Freshman GOP Sen. Tom Cotton and the 46 cosigners of his poison pen letter to Iranian leaders were subjected to a firestorm of criticism last week. Yet all the opprobrium directed towards Cotton was perhaps premature. Maybe President Obama and Secretary Kerry shouldn’t pursue a deal with the Iranians. Cotton’s letter might spur the administration to think outside the parameters of the current negotiations; there is, after all, another option. And Obama and Kerry might consider exploring it in lieu of haggling over centrifuges and permissible levels of uranium enrichment.

The volatility that seems to be the Near East’s constant companion has many dimensions: tottering regimes, corrupt authorities, unimaginably misogynistic societal norms, terrorism, ethno-religious animosity all contribute to the region’s instability. Contributing to the mix is the fact that there exists a great imbalance of military might in region; there is only one regional nuclear power, and it is Israel. By some estimates it has between 75 and 400 nuclear warheads. We cannot know the number because—among other things—Israel and the U.S. both deny the existence of the Israeli nuclear program.

It is the existence of this nonexistent program that, more than anything else, is probably the main motivating factor behind Iran’s effort to join the nuclear club, whose members are, as of this writing: Pakistan, India, North Korea, the United States, Russia, China, Britain, and France. Though, in fairness to the Iranians, it isn’t actually clear whether it’s a club they want to join. As a signatory to the Nuclear Non-Proliferation Treaty, Iran has every right under international law to pursue nuclear power for peaceful purposes. It should be further noted that even some Israeli officials have ceded that Iran isn’t (quite yet anyway) pursuing a nuclear weapons program. Note this exchange from a January 2012 interview with then-Defense Minister Ehud Barak:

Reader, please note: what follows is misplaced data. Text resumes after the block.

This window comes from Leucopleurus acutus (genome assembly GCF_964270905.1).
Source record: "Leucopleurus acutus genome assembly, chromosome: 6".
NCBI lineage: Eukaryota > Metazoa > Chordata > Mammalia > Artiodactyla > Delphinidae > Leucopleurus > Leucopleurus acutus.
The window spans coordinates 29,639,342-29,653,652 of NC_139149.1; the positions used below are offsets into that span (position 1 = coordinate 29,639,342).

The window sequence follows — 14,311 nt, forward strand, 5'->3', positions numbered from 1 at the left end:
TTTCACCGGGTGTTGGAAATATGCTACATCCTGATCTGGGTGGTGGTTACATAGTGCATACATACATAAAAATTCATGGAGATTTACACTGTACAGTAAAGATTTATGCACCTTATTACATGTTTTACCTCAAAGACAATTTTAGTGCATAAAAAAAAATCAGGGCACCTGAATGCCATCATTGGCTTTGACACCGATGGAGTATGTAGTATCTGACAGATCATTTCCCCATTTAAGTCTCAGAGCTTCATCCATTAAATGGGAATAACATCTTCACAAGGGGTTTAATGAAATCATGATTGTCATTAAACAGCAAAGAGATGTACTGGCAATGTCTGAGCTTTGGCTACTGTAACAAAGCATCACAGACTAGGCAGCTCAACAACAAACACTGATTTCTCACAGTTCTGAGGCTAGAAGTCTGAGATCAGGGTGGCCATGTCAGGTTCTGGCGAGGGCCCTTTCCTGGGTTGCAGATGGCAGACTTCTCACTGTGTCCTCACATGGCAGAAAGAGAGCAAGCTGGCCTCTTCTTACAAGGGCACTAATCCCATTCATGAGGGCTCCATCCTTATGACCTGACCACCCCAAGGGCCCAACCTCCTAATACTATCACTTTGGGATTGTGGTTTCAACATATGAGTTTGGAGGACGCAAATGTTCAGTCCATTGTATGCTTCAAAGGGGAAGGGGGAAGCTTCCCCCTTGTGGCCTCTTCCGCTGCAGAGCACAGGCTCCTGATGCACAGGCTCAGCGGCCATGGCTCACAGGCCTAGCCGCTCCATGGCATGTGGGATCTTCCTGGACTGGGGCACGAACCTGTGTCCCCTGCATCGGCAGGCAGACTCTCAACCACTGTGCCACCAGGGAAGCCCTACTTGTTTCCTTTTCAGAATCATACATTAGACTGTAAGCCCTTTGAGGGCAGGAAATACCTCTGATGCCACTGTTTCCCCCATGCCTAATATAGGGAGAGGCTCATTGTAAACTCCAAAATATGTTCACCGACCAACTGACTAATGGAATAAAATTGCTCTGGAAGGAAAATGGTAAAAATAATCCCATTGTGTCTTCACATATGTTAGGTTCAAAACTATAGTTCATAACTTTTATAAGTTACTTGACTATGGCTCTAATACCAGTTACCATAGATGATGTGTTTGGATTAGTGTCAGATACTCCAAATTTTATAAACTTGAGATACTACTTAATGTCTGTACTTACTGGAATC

Question: Is it Israel’s judgment that Iran has not yet decided to turn its nuclear potential into weapons of mass destruction?

Barak: … confusion stems from the fact that people ask whether Iran is determined to break out from the control [inspection] regime right now … in an attempt to obtain nuclear weapons or an operable installation as quickly as possible.  Apparently that is not the case.

In other words, in Barak’s view Iran’s nonexistent nuclear weapons program is, as opposed to Israel’s, actually nonexistent.

One way, perhaps, to make the region marginally less volatile would be to ease the insecurity generated by Israel’s large nuclear weapons stockpiles. How?

It might make sense for the U.S., rather than pursuing a deal with Iran that would dissuade them from pursing nuclear weapons capability, to provide Teheran with enough weapons-grade enriched material to build two nuclear weapons. What might conceivably develop is a bipolar Cold War-type peace between Israel and Iran like that which existed between the U.S. and the USSR for four decades.

It needs to be kept in mind that nuclear weapons are essentially defensive in nature. If the Iranians (and this is still a big ‘if’) are pursuing the enrichment program for the purposes of weaponization, their ultimate goal is to protect Iran against external, existential threats like those posed by the nonexistent Israeli nuclear arsenal, or the all too real U.S. nuclear stockpile.

And while it is certainly true that some cultures/movements have an apocalyptic agenda (see: ISIS) it is a real stretch to lump the cosmopolitan Persian civilization into the same category. Iran is not—despite all the rather intolerant rhetoric that emanates out of some of the more theocratically-minded theocrats—going to wipe Israel or America or Europe (yes, Europe, that’s why we need missile defense installations in Poland after all) off the map. A nuclear balance in the Near East may be just the thing the region needs.

So, I say: hats off to Sen. Tom Cotton and his 46 cosigners for attempting to scuttle the administration’s attempt to find a compromise with Iran. There really are other options out there, and we should carefully consider each and every one.

James W. Carden served as an advisor to the U.S.-Russia Bilateral Presidential Commission at the State Department from 2011-2012.